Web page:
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You know that hilarious but risqué video or photo you took? It was so cool! Until your prospective boss finds it. And darn, you can’t just “remove” it from the Internet, either. So I guess the picture of you in too-small underpants sporting a rainbow wig while holding a bowling ball is going to be around for a while.
That problem is small compared to what happens when businesses use social media poorly. I’ve published the report by social marketing experts at HubSpot that shows the Top 40 most “liked” businesses on Facebook. None of us were happy to see “Home Contractors” just below funeral parlors, in spot No. 37.
Why the rotten performance? It’s not the rainbow wig episode above (or we hope not). It is more likely you are not following the six important rules of social media.
Beware of the trap
According to Gary Spangler, word-of-mouth and social marketing expert, most businesses do social media wrong. Follow these rules to make sure you don’t fall into a social media trap:
1. Be clear.Social media and online marketing must be transparent and honest. Clearly communicate offers, giving conditions and guarantees openly. Testimonials (Federal Trade Commission ruling here) must announce that atypical results are not typical and/or what the average results might be. Every now and then, it is sheer genius to admit a “flaw” in a product of yours. Credibility soars.
2. Have a policy.Let your staff know posts are restricted to certain personnel and must be proofed before posting. Let them know how you’re using social media; get input from them on what they’d find useful on a contractor site and begin posting those ideas. (They’ll be famous!)
3. Watch ‘friends’ posts.If you have friends or partners on your social pages, make sure they agree with and follow policies. If not, the delete key is in order.
4. Be willing to accept a critique.It’s going to happen. Somebody’s going to say their drunken Poodle is a better plumber than you are. Respond to online criticism with a cool head because you can’t take it back once it’s said. If you’ve made a mistake, admit it, mention how it should’ve been handled or that the experience changed company policy and move on.
Again, bonus points for being human, unless, of course, you’re a drunken Poodle.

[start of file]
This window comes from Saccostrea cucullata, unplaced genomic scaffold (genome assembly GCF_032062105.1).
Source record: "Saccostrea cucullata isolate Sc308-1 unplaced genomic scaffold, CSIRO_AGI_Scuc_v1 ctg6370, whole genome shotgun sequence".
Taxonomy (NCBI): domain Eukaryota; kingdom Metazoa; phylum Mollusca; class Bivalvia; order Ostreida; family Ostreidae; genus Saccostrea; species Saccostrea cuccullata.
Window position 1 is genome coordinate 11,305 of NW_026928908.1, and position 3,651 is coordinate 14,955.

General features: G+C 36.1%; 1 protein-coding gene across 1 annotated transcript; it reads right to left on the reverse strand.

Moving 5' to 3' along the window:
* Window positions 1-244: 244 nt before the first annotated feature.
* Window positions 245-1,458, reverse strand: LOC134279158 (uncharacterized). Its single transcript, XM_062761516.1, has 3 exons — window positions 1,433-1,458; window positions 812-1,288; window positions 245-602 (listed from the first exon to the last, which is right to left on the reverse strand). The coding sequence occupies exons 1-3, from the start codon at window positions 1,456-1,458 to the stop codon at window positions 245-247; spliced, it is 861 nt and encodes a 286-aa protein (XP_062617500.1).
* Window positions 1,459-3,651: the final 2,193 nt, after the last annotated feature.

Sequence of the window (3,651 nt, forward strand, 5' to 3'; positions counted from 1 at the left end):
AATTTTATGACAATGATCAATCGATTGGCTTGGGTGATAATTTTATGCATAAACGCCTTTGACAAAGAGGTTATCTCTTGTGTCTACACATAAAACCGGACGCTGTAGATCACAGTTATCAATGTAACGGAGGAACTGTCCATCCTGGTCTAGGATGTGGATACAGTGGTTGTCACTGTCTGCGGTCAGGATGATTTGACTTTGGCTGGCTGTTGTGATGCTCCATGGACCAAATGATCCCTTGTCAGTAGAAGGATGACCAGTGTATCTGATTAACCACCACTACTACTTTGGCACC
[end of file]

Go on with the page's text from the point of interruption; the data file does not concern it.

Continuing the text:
5. Disclosure.If there’s a financial incentive or partnership among endorsers on your site, you must say it (FTC again). Half the time someone invests with you because you’re excellent, so don’t hide it.
6. Monitor industry news.Learn from others’ mistakes and successes. If you see missteps, take notes and precautions. If you see a good idea, incorporate something similar.
Social media FAQs
Below are some questions we’ve received recently that you might be asking yourself. As usual, I am extremely serious and helpful, in a seriously helpful-type manner.
Q. What is the best informative post that receives the most response?
Adams: We have more than 100 posts supplied to our clients across the nation and generally the best received posts are a combination of humor and useful information.
Our No. 1 post is a photo of a fat gray cat with text that says, “If your equipment looks like a large gray cat, it’s probably time to change it. Here’s how …” And that goes to the main website where we’ve supplied both a “how-to” and a video of the process. As you’d imagine, this has gotten a huge response, with many likes and service calls.
Our No. 2 post is “Top Questions My Technicians Get” and we begin to answer a question on Facebook that is linked again to the site. These, too, result in lots of likes and service calls.
Q. How do you budget your time on social media?
Adams: This is a particularly hot subject. Since we are in the business of marketing directives, here you go:
Spend no less than 20 min. and no more than an hour per weekday on social media. Post no less than eight times and no more than 40 times per month. (Or twice a week up to twice a day.)
Clearly, both of the above assume you have pre-done posts made and set to launch, interspersed with streaming posts that are made at the moment. If you do not have pre-done posts, you are choosing to take way more time and becoming way more random while divesting of the “70/30” content-to-promotion ratio so often recommended.
Q. Do contractors need social media? Why?
Adams: Yes. Because I said so.
Actually, you don’t need social media. You don’t need wrapped vans. You don’t need direct mail. You don’t need shoe covers. (You see where I’m going with this?)
You only need social media as it advances your relevance, taps into a different audience, assists in boosting image and top-of-mind awareness, quietly — but not explosively — generates leads and regularly builds community.
Those may sound subtle and avoidable, but they have become part of the marketing fabric of today’s consumer.